Why Is Donald Trump So Angry at Judge Gonzalo Curiel? – The Atlantic
“Based on the foregoing, the Court concludes that Plaintiffs have raised a genuine dispute of material fact as to whether Mr. Trump can be personally liable for the alleged misrepresentations and misconduct,” Curiel wrote about one of Trump’s assertions. “For example, Plaintiffs have provided evidence that Mr. Trump reviewed and approved all advertisements. These advertisements included the alleged core misrepresentations, such as that Mr. Trump ‘hand-picked’ the instructors and mentors.”
This doesn’t mean Curiel sided with the plaintiffs on the facts of the case. It means that Curiel determined a factual dispute existed between Trump and the plaintiffs—nothing more, nothing less. He therefore denied summary judgment so a jury could weigh the evidence offered by each side and determine the facts of the case from it. Trump may not like Curiel’s decision, but it’s neither a surprising nor an egregious one.
Some Trump supporters have also criticized Curiel’s May 27 order to unseal some of the Trump University internal documents in the case. Those criticisms also seem to lack merit. Curiel’s order came in response to a public-interest motion filed in April by the Washington Post. The public is presumed to have the right to access court documents barring “compelling reasons” to keep them sealed, but Trump argued against their release by citing the existence of trade secrets within the internal “playbooks.”
After a line-by-line review, federal magistrate judge William Gallo found that “in isolation, nothing appears to be unique, proprietary, or revolutionary” about the documents. He also noted that the 2010 Trump University Playbook, which shared a large portion of its contents with the other documents, had already been made public two years ago. (The Atlantic even wrote at length about their contents in 2014.) Curiel agreed with Gallo’s findings and ordered the documents released with some redactions at around 12:40 p.m. local time. Trump launched a verbal tirade against Curiel at a rally across town later that night.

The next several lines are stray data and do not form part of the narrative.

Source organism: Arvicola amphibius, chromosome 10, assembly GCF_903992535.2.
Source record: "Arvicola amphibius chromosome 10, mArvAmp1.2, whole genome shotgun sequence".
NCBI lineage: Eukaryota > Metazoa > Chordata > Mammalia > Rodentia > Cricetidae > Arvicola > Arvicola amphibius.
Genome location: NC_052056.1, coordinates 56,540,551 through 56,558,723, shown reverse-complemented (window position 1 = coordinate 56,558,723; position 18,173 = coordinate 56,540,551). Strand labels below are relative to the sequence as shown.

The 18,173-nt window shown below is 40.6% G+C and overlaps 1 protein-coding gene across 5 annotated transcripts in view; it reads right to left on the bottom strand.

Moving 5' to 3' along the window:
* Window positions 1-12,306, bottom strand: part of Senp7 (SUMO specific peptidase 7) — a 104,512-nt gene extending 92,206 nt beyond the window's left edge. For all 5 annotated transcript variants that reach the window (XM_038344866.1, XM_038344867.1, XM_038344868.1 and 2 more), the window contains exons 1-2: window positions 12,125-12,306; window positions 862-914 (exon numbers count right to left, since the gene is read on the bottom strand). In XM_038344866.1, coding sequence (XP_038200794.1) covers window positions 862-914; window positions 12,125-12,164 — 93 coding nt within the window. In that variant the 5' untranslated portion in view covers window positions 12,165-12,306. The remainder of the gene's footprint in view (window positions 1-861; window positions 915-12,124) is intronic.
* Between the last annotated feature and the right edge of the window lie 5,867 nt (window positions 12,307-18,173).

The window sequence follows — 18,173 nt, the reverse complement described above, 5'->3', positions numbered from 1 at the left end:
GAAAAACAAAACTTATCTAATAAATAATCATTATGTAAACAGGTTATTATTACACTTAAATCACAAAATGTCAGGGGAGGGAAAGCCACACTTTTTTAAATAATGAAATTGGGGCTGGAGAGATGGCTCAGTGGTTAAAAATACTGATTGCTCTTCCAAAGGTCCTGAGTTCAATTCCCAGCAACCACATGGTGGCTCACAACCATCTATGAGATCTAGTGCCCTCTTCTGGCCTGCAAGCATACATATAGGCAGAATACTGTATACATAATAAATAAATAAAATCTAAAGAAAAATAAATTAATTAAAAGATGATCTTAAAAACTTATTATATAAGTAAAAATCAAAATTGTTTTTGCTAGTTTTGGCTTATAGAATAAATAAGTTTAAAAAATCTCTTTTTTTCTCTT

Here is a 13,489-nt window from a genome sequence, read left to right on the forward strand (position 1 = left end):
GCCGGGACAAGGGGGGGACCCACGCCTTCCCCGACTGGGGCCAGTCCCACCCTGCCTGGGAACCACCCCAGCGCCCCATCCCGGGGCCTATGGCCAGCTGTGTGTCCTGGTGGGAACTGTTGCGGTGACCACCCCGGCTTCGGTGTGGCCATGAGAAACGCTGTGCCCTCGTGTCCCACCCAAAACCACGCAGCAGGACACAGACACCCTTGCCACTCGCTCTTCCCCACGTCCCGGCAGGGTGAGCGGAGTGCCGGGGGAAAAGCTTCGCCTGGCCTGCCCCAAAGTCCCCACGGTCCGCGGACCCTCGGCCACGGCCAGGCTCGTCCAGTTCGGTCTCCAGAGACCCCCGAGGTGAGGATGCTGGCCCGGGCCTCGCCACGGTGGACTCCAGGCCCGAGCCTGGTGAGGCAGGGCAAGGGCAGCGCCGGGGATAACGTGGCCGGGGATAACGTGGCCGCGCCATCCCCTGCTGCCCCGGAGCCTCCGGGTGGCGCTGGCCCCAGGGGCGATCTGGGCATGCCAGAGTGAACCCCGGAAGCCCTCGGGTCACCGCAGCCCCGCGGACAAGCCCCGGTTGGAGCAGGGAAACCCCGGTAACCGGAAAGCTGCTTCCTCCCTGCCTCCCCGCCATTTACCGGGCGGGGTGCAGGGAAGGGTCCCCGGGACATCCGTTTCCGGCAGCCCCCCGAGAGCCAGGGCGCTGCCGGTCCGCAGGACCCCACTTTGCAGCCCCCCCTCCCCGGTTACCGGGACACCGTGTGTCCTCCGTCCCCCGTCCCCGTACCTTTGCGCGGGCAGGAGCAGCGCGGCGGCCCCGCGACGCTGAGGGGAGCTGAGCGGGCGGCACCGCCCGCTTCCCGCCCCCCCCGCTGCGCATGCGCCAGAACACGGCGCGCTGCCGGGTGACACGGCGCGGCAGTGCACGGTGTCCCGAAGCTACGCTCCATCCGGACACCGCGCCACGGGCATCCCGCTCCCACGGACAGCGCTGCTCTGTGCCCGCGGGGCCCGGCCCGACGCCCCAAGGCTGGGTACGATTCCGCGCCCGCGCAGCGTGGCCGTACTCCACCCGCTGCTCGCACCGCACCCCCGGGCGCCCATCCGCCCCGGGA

In short, if Curiel is a “hater of Donald Trump,” there is no evidence of it in this case. There’s nothing unusual or suspicious about his rulings so far in the lawsuits. While Curiel has allowed the case to proceed to trial, he has granted Trump some partial victories along the way on the size and scope of the cases. And instead of letting the trial unfold alongside Trump’s bid for the White House, Curiel delayed its start until after the election.
Indeed, what’s not in the public record is telling. Trump has publicly complained about Curiel since at least 2014, when one of his lawyers claimed Trump would ask Curiel to recuse himself based on his alleged (and unspecified) “animosity toward Mr. Trump and his views” after Curiel rejected his motion for dismissal. Almost two years later, no motion for recusal can be found on the docket of either case, then or now.